Opposition groups in Bahrain have joined together to urge the government to engage in a “serious” dialogue for substantive democratic reform, condemning the violent attacks on civilian protesters which have again sprung up in recent days.
In a statement released Sunday five opposition groups said the Sunni-led authoritarian regime needs to embark on political reforms in order to ease the tension, protests, and repression that have become the norm since an pro-democracy uprising broke out in March.
The statement said these oppositions groups, led by the main Shiite party Al-Wefaq, support “implementing drastic and comprehensive political and constitutional reforms” and dismissed King Hamad’s empty call for a “national dialogue,” which they claimed excluded the opposition.
U.S. President Barack Obama used King Hamad’s pledge for a national dialogue and reform as good enough to continue on supporting the dictatorship with money and weapons, but the Bahraini opposition saw through it. “It is not acceptable to talk about the outcome of the so-called ‘national dialogue’ as a suitable foundation for the wanted reforms because it is void of any real constitutional and political reforms” the statement said.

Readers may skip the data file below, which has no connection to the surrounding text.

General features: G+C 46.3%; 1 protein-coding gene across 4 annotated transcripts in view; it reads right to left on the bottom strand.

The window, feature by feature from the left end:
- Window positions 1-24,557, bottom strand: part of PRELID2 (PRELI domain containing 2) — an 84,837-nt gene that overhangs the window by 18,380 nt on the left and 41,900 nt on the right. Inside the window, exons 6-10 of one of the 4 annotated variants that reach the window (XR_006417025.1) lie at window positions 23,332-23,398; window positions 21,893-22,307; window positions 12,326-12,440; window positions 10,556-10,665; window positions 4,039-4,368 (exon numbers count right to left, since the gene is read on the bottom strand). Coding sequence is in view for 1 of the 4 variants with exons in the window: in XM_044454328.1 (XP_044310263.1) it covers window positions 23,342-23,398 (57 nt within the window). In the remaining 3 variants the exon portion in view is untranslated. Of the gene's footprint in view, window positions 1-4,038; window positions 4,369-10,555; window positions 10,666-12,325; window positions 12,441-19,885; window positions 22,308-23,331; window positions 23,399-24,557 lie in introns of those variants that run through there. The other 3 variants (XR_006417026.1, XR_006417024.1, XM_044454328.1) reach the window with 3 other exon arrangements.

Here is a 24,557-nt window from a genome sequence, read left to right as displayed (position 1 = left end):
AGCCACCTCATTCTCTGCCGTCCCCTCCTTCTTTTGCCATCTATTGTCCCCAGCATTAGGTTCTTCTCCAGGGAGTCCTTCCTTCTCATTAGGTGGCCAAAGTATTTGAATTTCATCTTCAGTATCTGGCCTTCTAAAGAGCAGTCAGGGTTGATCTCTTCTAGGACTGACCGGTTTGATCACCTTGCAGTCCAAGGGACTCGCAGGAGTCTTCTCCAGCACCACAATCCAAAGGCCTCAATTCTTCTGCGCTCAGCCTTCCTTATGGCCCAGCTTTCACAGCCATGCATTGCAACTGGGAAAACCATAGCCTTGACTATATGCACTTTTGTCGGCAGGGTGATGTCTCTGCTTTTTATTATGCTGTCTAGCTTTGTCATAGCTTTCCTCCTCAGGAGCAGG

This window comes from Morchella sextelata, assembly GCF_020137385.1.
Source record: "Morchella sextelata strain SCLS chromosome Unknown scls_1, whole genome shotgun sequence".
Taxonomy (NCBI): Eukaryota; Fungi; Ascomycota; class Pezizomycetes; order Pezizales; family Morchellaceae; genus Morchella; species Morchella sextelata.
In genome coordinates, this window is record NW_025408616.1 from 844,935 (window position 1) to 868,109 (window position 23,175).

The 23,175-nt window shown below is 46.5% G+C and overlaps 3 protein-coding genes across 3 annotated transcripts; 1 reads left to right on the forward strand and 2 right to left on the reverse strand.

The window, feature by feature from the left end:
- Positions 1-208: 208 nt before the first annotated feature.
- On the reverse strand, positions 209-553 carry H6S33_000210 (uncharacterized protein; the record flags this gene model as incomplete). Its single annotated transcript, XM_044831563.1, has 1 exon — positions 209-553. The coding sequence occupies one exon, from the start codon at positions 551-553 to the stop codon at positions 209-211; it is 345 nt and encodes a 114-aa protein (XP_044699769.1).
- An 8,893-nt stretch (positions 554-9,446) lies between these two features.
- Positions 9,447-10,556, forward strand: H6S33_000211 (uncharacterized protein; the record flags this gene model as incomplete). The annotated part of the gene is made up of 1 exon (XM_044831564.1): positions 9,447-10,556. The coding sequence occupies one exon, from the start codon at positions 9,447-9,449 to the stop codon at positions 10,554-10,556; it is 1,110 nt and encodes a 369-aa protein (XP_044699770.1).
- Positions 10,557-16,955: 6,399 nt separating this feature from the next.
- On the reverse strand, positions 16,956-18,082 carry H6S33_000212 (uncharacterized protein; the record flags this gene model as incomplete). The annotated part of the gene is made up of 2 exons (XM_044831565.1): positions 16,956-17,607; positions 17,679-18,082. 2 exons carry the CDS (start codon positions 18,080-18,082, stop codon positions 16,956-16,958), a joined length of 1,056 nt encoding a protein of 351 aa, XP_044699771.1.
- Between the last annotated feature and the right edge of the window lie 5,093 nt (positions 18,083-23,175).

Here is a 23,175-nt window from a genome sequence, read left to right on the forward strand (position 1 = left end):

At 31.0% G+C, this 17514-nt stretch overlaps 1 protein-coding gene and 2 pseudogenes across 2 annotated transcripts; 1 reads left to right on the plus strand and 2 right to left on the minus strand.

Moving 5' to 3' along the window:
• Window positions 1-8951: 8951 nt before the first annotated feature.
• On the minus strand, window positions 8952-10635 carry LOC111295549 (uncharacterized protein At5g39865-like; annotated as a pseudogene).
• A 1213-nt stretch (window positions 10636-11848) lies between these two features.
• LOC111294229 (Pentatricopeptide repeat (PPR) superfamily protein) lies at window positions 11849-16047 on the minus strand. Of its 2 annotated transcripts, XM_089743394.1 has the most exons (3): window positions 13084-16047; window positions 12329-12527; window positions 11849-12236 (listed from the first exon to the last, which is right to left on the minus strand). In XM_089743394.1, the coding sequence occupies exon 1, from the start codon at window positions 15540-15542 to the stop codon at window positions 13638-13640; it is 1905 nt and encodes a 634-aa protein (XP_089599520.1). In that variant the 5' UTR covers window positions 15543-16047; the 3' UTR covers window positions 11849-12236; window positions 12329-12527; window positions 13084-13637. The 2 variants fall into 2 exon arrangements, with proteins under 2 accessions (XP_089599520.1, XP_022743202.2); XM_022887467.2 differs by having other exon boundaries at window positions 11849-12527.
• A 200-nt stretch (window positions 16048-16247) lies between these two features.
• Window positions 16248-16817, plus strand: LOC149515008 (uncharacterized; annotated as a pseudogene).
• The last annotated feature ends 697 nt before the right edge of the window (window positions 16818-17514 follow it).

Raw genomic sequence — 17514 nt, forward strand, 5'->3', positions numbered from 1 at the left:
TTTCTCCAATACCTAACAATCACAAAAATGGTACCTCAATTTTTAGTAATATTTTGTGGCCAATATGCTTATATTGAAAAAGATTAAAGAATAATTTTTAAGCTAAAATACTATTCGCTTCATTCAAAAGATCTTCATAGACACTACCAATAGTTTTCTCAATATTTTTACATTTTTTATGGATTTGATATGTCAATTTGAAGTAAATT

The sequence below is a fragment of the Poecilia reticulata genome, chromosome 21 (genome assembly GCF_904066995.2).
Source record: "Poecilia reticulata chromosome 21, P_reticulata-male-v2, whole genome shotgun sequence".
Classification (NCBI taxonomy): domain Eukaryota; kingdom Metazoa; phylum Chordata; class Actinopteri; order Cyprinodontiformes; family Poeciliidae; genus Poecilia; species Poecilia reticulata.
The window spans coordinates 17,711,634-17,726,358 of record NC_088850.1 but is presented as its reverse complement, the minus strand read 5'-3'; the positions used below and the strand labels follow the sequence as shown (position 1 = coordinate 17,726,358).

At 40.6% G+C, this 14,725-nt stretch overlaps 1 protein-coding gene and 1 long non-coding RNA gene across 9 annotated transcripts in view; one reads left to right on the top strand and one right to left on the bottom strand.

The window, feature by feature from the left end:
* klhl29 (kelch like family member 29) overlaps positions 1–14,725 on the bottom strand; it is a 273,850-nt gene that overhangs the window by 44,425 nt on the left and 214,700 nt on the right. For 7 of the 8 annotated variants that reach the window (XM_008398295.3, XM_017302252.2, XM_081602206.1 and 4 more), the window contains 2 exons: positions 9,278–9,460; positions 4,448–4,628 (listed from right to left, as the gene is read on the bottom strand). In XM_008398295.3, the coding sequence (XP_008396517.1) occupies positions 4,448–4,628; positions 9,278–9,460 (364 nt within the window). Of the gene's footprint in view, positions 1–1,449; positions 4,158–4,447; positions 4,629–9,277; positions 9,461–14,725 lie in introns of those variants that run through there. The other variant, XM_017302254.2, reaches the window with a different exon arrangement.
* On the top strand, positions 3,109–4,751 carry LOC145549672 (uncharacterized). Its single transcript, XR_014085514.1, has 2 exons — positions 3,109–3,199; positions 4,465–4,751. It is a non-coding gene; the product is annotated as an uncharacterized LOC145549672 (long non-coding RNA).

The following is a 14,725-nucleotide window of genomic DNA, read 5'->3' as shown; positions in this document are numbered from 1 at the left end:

Renewed protests again broke out in Bahrain’s capital, Manama, after the regime promised reforms following the publication last month of an independent investigation into government abuses during protests in February and March. That report found that torture was systemic and security forces used excessive force, but no reform came of it.
Bahraini security forces again used violence against peaceful protesters on Sunday, beating people with batons and firing teargas into crowds. “We strongly condemn the campaign of collective oppression and terrorism practised by security forces against peaceful demonstrators,” the opposition’s statement said.
U.S. support for the dictatorship in Bahrain has continued unabated throughout their harsh repression in the latest months. International pressure forced the Obama administration to suspend a new shipment of military equipment to Bahrain worth $53 million, but officials have indicated they are still mulling over whether or not to send it.
U.S. aid to Bahrain for fiscal year 2012 amounts to $26.2 million, which will make the total amount of aid since 2008 over $78 million.